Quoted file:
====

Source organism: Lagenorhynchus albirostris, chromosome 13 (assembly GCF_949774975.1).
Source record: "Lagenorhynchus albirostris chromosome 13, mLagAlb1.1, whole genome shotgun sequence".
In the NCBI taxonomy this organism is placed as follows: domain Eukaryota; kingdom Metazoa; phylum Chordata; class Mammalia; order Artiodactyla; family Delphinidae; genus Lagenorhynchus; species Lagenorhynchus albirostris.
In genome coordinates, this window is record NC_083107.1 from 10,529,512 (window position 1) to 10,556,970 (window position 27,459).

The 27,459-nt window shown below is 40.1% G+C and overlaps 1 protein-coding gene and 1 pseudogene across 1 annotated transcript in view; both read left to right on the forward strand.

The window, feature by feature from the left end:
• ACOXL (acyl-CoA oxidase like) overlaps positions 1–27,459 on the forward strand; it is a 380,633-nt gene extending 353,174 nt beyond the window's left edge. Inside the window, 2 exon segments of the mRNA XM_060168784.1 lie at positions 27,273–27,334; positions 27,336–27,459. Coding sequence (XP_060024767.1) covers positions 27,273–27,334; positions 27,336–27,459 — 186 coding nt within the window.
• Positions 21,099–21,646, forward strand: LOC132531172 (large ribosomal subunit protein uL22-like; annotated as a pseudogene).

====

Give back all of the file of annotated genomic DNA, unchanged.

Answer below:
Source organism: Lagenorhynchus albirostris, chromosome 13 (assembly GCF_949774975.1).
Source record: "Lagenorhynchus albirostris chromosome 13, mLagAlb1.1, whole genome shotgun sequence".
In the NCBI taxonomy this organism is placed as follows: domain Eukaryota; kingdom Metazoa; phylum Chordata; class Mammalia; order Artiodactyla; family Delphinidae; genus Lagenorhynchus; species Lagenorhynchus albirostris.
In genome coordinates, this window is record NC_083107.1 from 10,529,512 (window position 1) to 10,556,970 (window position 27,459).

The 27,459-nt window shown below is 40.1% G+C and overlaps 1 protein-coding gene and 1 pseudogene across 1 annotated transcript in view; both read left to right on the forward strand.

The window, feature by feature from the left end:
• ACOXL (acyl-CoA oxidase like) overlaps positions 1–27,459 on the forward strand; it is a 380,633-nt gene extending 353,174 nt beyond the window's left edge. Inside the window, 2 exon segments of the mRNA XM_060168784.1 lie at positions 27,273–27,334; positions 27,336–27,459. Coding sequence (XP_060024767.1) covers positions 27,273–27,334; positions 27,336–27,459 — 186 coding nt within the window.
• Positions 21,099–21,646, forward strand: LOC132531172 (large ribosomal subunit protein uL22-like; annotated as a pseudogene).